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Trade-in car imported from US in Canada?

Discussion in 'Settlement Issues' started by mbaleine, Sep 17, 2019.

  1. Does anyone know by any chance if it's possible / advisable to trade-in a car imported from the US in Canada?

    I'm deciding between (a) importing my current car from the US to Canada, and continuing to use it until I buy a new car (probably a few years later); and (b) selling my car in the US before moving to Canada, and then buying a new car in Canada immediately after moving.

    So basically the question here concerns scenario (a) -- Do Canadian car dealers accept trade-in of an imported car from the US? If they do, would there be a lot of hassle? (Assuming the car has been properly imported, it should comply to Canadian regulations. So daytime running lights and whatnot should not be an issue any more by then)
  2. Of course they do! A trade is a trade! Why wouldn't they? The car after import is certified to drive in Canada. It's just as good as a Canadian sold vehicle. Although you will most likely get haggled down on it's worth as it has "Undesirable" traits such as the speedometer being primarily in Miles not KMS etc, but don't let them get away with that (they will try to say that this will sway buyers away, but chances are they're either gonna go to the junk yard and get those small cheap details fixed or auction it off the lot.). As long as the car passes RIV inspections, they have no real reason to try and haggle down it's trade worth because at that point, after modifications, it's Canadian regulated.

    Ask yourself this: Is this car worth bringing up? Is it costing you monthly in repairs? Is it reliable?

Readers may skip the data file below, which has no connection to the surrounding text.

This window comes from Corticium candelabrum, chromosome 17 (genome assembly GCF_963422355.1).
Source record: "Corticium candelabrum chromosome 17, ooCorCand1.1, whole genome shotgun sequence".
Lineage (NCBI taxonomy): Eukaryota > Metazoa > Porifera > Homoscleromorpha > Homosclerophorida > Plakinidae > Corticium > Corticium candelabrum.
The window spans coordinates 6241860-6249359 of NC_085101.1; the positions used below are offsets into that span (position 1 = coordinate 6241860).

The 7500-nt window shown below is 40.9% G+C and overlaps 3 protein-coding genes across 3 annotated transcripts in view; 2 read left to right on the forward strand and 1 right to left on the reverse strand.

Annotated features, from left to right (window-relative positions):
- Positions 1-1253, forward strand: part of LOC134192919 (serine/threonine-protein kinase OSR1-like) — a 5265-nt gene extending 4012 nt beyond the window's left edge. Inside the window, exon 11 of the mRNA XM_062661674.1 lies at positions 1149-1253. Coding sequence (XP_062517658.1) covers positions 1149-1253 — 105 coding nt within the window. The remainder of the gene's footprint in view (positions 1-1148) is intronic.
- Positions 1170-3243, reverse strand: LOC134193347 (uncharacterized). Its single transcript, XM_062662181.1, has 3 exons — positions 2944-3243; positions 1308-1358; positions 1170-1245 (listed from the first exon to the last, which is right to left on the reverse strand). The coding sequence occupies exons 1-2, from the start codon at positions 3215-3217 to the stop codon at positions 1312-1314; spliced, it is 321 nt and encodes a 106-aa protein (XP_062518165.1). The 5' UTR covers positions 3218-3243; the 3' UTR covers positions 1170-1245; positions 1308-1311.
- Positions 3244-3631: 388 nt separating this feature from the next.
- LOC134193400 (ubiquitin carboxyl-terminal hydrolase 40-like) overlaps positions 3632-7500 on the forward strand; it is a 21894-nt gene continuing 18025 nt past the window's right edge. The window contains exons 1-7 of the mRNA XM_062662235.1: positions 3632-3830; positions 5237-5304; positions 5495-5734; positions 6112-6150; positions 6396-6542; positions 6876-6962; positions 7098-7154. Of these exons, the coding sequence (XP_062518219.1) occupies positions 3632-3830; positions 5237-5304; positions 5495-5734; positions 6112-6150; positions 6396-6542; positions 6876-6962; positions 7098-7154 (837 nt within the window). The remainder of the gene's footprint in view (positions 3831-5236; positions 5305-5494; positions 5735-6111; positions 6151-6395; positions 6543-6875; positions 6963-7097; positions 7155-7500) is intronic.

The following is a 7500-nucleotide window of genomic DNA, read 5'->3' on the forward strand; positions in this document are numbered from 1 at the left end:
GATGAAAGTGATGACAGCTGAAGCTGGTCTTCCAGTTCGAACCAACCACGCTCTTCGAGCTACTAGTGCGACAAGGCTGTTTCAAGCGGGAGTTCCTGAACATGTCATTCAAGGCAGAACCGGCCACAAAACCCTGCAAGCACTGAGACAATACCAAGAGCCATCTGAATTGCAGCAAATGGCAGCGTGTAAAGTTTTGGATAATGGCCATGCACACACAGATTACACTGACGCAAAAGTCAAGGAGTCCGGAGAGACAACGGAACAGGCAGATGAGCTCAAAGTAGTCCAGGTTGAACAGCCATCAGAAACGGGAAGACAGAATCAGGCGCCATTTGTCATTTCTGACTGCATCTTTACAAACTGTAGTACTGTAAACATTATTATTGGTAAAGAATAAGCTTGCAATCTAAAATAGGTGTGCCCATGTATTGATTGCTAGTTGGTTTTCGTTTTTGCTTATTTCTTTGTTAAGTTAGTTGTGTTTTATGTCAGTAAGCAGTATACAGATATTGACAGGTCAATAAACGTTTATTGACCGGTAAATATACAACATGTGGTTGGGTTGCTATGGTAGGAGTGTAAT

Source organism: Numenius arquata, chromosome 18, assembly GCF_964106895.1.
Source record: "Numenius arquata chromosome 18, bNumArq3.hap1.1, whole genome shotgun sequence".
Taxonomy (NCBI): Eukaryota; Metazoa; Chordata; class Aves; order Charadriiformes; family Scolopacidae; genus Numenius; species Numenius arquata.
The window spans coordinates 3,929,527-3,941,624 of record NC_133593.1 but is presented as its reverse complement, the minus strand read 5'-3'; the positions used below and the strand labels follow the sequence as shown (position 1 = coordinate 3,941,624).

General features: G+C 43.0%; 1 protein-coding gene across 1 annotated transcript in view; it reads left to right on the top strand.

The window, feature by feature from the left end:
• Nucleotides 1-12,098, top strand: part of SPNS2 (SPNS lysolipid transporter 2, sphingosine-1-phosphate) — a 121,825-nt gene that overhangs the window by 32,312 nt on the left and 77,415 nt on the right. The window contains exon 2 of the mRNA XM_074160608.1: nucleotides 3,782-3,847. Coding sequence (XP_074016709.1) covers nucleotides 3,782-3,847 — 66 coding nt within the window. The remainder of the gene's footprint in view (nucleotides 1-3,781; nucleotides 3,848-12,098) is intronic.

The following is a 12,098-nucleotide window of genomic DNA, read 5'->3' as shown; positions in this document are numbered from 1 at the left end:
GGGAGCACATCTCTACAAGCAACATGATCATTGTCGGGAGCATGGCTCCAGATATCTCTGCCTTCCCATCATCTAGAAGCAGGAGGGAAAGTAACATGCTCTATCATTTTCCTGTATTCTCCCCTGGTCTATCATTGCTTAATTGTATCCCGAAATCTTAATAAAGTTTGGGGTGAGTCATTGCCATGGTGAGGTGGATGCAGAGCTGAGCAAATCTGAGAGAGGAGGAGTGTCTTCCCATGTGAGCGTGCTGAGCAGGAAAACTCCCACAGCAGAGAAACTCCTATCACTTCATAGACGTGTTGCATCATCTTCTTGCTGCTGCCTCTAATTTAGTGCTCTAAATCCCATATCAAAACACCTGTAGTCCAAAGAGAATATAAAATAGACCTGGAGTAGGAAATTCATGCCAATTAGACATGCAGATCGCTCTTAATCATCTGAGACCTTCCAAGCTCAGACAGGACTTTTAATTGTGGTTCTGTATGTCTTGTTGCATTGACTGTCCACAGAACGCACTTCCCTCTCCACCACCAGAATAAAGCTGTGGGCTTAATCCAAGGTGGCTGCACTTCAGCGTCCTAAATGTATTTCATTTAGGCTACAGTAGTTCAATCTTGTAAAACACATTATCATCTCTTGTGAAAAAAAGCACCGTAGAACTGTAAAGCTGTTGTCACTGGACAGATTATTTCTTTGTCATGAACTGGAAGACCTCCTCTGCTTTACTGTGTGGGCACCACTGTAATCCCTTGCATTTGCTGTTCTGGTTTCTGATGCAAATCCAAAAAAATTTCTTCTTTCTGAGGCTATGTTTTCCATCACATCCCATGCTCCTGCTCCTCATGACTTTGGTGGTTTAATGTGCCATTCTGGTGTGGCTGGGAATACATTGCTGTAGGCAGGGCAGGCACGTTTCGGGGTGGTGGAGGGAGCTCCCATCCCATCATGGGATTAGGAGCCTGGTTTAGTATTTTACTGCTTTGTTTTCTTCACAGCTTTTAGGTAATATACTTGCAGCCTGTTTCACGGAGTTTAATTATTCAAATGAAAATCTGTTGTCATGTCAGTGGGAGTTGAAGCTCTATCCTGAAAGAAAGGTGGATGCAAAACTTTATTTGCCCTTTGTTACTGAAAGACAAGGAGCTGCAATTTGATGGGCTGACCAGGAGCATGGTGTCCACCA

If it's a decent car, then why worry about making payments on a new car when you have this one already paid off? Save your money and bring it with you and trade it later down the road.

    If it's a car that is costing you to keep it on the road, then perhaps a new financed vehicle will be cheaper in the long run. Get some cash out of the car and exchange the money in Canada. You will make more on it in the end.

    Lots of factors to consider, but as far as trade ins go, it's just as valid.
    mbaleine likes this.
  3. Thank you so much for your thoughtful reply :)!

    I figured they probably will, but just wanted to confirm. After all, the Canadian branch of Equifax/Trans Union refused to recognize my US credit history, even though the same companies operate in the US too. So just to wanted to make sure it's nothing like that again.
  4. I get the worry :) but considering most North American Cars (Even Japanese cars) have parts that come from at least 2 or more countries (a lot of parts are made in Canada for example, Toyotas and once upon a time, Ford), it seems almost pointless to deny a trade. The only major difference between cars in the US and Canada after they're successfully imported is that miles vs kms (For most makes and models, might be different with expensive models or high end luxury cars) which is where I believe the only "issue" you might face is a dealership trying to low ball you for the "Conversion" inconvenience which is just cosmetic and a lazy way to con you out of the cars worth. Like okay buddy, I'll let you take maybe 25 cents off for the price of the sticker on the odometer XD. If a customer is looking for a decent, good running car, they will hardly care if it reads in miles. :p

    In regards to your credit history, it's a catch 22. Even though Canada has many of the same firms and companies, most are completely treated as separate entities. (A good example would be McDonalds in Canada, although the profit still goes into the main pot for the company, is not owned by the American side and has it's own division, menu, standards etc.)
    You get to start off new, so this is great if your credit isn't so hot, but if you have an amazing credit in the US, this can be a little disheartening. I believe SOME might consider you credit history depending on what services with your credit you're looking for. It's always best to call around and ask (Worse thing they're going to tell you is no). For us, since our credit is bad in the US, we're happy to start off fresh again and relived our US history doesn't follow us.
  5. My wife's car was exported/imported free of duty since she was a new settler (PR). The rule says that you cannot sell your car in Canada I think for a year since import. Anyways, Ontario car's permit has a stamp on the back, something like "in case of selling this vehicle contact customs first"
  6. :O Didn't know there's a limit on how soon you can sell. I guess it makes sense considering the car would be imported duty-free. That's very good to know; thanks for the info!

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